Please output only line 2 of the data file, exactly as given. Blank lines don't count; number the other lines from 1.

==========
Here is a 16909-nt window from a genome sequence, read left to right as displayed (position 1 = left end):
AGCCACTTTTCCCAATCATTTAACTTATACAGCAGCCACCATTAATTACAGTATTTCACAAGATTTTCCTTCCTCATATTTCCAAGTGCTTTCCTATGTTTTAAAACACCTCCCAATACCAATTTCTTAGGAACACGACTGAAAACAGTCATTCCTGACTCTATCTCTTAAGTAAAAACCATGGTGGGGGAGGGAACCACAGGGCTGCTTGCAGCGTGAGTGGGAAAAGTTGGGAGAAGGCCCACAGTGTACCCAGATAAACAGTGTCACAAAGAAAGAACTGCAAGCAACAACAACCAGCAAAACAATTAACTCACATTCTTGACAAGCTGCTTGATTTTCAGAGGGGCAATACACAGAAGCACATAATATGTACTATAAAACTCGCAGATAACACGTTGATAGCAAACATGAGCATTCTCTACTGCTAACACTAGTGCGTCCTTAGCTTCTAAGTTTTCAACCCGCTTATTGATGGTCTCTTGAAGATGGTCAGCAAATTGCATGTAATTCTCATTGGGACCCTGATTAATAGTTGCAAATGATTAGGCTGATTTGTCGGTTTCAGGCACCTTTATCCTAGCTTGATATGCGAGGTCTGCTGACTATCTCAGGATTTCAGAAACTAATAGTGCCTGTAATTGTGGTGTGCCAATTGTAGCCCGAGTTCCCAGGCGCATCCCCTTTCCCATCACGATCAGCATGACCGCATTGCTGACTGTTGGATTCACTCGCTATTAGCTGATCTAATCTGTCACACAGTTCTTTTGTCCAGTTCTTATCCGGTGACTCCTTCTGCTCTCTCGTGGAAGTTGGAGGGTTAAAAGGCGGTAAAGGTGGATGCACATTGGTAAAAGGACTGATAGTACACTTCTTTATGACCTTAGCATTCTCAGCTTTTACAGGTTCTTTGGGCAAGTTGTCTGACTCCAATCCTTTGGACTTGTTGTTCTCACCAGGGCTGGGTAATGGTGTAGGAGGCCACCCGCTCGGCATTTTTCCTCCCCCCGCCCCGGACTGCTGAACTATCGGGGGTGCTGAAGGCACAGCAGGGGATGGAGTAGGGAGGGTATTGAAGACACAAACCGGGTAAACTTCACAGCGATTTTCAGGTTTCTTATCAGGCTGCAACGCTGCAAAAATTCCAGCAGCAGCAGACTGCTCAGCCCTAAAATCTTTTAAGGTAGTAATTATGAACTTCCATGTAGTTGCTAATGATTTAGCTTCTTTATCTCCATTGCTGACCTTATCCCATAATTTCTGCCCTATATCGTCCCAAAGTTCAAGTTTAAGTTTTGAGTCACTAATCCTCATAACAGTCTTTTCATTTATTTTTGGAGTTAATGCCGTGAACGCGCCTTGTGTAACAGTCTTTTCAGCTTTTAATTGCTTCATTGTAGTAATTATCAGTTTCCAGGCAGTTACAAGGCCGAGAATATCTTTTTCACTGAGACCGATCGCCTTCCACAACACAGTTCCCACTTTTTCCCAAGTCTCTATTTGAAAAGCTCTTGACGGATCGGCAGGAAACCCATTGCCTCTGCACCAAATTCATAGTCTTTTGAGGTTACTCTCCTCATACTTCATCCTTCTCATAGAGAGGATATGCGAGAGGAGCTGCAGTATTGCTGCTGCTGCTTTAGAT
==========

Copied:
AGCCACTTTTCCCAATCATTTAACTTATACAGCAGCCACCATTAATTACAGTATTTCACAAGATTTTCCTTCCTCATATTTCCAAGTGCTTTCCTATGTTTTAAAACACCTCCCAATACCAATTTCTTAGGAACACGACTGAAAACAGTCATTCCTGACTCTATCTCTTAAGTAAAAACCATGGTGGGGGAGGGAACCACAGGGCTGCTTGCAGCGTGAGTGGGAAAAGTTGGGAGAAGGCCCACAGTGTACCCAGATAAACAGTGTCACAAAGAAAGAACTGCAAGCAACAACAACCAGCAAAACAATTAACTCACATTCTTGACAAGCTGCTTGATTTTCAGAGGGGCAATACACAGAAGCACATAATATGTACTATAAAACTCGCAGATAACACGTTGATAGCAAACATGAGCATTCTCTACTGCTAACACTAGTGCGTCCTTAGCTTCTAAGTTTTCAACCCGCTTATTGATGGTCTCTTGAAGATGGTCAGCAAATTGCATGTAATTCTCATTGGGACCCTGATTAATAGTTGCAAATGATTAGGCTGATTTGTCGGTTTCAGGCACCTTTATCCTAGCTTGATATGCGAGGTCTGCTGACTATCTCAGGATTTCAGAAACTAATAGTGCCTGTAATTGTGGTGTGCCAATTGTAGCCCGAGTTCCCAGGCGCATCCCCTTTCCCATCACGATCAGCATGACCGCATTGCTGACTGTTGGATTCACTCGCTATTAGCTGATCTAATCTGTCACACAGTTCTTTTGTCCAGTTCTTATCCGGTGACTCCTTCTGCTCTCTCGTGGAAGTTGGAGGGTTAAAAGGCGGTAAAGGTGGATGCACATTGGTAAAAGGACTGATAGTACACTTCTTTATGACCTTAGCATTCTCAGCTTTTACAGGTTCTTTGGGCAAGTTGTCTGACTCCAATCCTTTGGACTTGTTGTTCTCACCAGGGCTGGGTAATGGTGTAGGAGGCCACCCGCTCGGCATTTTTCCTCCCCCCGCCCCGGACTGCTGAACTATCGGGGGTGCTGAAGGCACAGCAGGGGATGGAGTAGGGAGGGTATTGAAGACACAAACCGGGTAAACTTCACAGCGATTTTCAGGTTTCTTATCAGGCTGCAACGCTGCAAAAATTCCAGCAGCAGCAGACTGCTCAGCCCTAAAATCTTTTAAGGTAGTAATTATGAACTTCCATGTAGTTGCTAATGATTTAGCTTCTTTATCTCCATTGCTGACCTTATCCCATAATTTCTGCCCTATATCGTCCCAAAGTTCAAGTTTAAGTTTTGAGTCACTAATCCTCATAACAGTCTTTTCATTTATTTTTGGAGTTAATGCCGTGAACGCGCCTTGTGTAACAGTCTTTTCAGCTTTTAATTGCTTCATTGTAGTAATTATCAGTTTCCAGGCAGTTACAAGGCCGAGAATATCTTTTTCACTGAGACCGATCGCCTTCCACAACACAGTTCCCACTTTTTCCCAAGTCTCTATTTGAAAAGCTCTTGACGGATCGGCAGGAAACCCATTGCCTCTGCACCAAATTCATAGTCTTTTGAGGTTACTCTCCTCATACTTCATCCTTCTCATAGAGAGGATATGCGAGAGGAGCTGCAGTATTGCTGCTGCTGCTTTAGAT